Memorandum of Conversation, by the Chief of the Division of Near Eastern Affairs (Murray)

During a call from the Egyptian Minister yesterday he mentioned his Government’s deep interest in the successful outcome of the London Conference on Palestine and went on to say that his Government was unable to understand the apparently partisan attitude taken in certain quarters in this country with respect to Zionist aspirations in Palestine. He said he was struck by the fact that although a number of countries had a larger percentage of Jews in proportion to their population than the United States, the support of the Zionist cause coming from this country far outweighed the support of any other country of which he was aware.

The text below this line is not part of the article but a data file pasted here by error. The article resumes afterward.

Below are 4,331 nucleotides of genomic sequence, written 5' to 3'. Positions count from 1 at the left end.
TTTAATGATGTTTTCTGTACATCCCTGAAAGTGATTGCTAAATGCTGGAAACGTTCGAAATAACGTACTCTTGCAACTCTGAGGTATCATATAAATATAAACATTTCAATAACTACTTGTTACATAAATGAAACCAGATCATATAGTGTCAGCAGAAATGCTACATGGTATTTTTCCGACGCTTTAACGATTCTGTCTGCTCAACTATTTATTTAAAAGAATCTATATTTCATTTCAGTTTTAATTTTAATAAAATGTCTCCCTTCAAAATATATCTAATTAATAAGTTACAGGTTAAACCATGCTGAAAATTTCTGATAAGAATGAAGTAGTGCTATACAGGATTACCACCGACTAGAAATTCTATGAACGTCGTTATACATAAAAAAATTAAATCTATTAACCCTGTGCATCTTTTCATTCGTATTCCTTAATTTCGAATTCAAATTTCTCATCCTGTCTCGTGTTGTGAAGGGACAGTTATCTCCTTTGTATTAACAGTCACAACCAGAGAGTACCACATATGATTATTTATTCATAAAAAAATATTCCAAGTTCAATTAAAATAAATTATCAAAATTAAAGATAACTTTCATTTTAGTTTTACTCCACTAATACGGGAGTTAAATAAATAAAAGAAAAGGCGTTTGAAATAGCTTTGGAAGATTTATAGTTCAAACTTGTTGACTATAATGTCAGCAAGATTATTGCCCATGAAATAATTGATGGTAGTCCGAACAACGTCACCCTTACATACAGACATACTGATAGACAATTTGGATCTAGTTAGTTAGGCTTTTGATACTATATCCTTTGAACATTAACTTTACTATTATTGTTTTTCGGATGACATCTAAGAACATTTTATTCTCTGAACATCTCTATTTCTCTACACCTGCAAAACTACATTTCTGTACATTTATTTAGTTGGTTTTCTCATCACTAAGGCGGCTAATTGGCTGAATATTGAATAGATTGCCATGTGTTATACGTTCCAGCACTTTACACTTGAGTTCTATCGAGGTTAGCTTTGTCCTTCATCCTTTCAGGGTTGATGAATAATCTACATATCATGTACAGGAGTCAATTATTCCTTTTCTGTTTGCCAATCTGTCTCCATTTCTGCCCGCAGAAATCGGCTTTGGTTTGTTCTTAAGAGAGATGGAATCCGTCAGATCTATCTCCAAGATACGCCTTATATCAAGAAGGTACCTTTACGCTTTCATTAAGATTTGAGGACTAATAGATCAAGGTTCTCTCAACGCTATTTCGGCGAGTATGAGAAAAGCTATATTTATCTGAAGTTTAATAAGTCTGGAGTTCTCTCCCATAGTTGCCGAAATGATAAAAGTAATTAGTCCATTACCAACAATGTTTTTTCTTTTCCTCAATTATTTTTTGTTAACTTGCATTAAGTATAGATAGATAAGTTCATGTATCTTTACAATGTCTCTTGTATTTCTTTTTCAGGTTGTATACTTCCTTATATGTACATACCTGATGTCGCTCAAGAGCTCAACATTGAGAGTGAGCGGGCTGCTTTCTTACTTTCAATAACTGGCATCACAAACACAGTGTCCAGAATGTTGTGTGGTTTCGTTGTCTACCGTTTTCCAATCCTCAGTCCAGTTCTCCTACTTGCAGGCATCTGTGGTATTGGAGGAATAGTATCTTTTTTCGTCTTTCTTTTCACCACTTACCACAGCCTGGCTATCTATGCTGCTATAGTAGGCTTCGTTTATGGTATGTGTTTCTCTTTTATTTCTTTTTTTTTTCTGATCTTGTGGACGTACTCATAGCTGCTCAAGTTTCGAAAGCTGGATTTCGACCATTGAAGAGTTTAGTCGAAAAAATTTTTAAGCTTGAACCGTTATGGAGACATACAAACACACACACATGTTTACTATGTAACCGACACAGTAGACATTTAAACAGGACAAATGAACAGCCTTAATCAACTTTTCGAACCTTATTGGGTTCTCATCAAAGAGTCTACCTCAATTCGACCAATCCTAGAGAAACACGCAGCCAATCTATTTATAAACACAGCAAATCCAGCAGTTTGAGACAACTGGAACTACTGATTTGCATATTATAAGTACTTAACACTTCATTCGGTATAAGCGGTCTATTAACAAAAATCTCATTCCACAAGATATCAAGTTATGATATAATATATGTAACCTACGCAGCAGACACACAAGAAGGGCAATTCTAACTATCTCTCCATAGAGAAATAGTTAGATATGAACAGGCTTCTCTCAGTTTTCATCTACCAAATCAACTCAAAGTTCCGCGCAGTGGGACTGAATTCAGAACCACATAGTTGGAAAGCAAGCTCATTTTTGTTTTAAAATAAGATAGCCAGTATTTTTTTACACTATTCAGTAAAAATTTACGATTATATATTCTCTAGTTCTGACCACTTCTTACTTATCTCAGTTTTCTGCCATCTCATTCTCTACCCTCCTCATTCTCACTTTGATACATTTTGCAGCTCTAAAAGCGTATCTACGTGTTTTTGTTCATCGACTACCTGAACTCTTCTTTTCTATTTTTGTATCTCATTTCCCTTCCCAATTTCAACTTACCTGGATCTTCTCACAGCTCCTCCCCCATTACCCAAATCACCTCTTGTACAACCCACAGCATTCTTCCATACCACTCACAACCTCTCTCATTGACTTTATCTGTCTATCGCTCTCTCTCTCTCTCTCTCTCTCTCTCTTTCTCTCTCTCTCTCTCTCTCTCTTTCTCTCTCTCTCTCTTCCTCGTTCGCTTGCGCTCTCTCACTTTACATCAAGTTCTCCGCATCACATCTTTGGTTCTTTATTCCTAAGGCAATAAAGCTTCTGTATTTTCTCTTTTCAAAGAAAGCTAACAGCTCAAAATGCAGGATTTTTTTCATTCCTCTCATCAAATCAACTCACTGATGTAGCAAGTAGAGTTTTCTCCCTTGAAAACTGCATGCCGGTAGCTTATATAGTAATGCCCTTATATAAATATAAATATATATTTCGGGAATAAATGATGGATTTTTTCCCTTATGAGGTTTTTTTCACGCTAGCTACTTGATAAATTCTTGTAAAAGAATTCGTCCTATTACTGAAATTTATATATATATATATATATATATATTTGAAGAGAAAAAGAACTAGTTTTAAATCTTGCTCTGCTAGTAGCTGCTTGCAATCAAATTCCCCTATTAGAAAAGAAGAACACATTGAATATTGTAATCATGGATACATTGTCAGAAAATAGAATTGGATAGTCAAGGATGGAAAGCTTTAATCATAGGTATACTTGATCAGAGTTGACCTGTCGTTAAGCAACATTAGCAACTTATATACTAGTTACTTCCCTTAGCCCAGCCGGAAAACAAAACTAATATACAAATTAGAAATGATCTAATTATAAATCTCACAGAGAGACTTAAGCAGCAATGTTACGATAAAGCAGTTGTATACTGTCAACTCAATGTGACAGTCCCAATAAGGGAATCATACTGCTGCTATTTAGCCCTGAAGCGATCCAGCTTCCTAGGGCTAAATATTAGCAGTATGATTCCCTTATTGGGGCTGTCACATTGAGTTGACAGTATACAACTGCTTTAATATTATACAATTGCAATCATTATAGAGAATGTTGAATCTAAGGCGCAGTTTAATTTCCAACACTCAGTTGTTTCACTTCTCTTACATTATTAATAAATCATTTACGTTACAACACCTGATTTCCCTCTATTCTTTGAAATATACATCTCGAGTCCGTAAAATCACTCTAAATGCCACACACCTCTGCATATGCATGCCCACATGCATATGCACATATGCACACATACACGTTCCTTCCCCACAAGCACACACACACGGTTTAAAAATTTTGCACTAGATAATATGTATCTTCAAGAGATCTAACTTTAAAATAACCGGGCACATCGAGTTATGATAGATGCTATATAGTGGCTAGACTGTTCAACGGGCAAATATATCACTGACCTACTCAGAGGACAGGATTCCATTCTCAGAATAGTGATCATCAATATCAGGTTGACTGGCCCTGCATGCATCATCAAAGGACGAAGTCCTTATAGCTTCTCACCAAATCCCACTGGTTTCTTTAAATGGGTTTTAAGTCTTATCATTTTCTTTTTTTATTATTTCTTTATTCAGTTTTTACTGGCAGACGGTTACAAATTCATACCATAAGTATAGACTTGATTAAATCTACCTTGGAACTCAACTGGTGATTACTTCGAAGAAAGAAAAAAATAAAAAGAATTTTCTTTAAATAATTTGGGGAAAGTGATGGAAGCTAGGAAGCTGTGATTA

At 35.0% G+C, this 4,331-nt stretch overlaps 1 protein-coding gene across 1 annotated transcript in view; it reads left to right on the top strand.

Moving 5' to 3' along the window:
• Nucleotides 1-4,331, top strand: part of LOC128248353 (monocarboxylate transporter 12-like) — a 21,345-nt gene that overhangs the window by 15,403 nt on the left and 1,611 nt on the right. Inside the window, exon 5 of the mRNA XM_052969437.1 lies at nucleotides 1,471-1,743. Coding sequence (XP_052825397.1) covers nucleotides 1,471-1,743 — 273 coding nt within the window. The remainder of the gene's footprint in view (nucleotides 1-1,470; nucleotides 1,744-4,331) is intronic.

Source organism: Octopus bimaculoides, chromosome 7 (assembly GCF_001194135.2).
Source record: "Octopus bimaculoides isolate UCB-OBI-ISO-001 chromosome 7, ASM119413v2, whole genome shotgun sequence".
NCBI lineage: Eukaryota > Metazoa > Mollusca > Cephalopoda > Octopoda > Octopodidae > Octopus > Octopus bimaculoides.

I reminded the Minister that under constitutional guarantees in this country minority sections of our population were free to express their interest or sympathies in any cause. I called his attention at the same time to the various official statements, notably that of October 14, 1938, made by this Government with regard to American interests in Palestine and stated that our position in that matter had undergone no change. The Minister remarked that he did not intend to imply that this Government’s stated position in the matter had not been entirely correct; he merely wished to say that his Government regretted the contrary attitude taken by the American press and certain sections of American citizens, which his Government felt was an obstacle to any satisfactory settlement of the Palestine problem.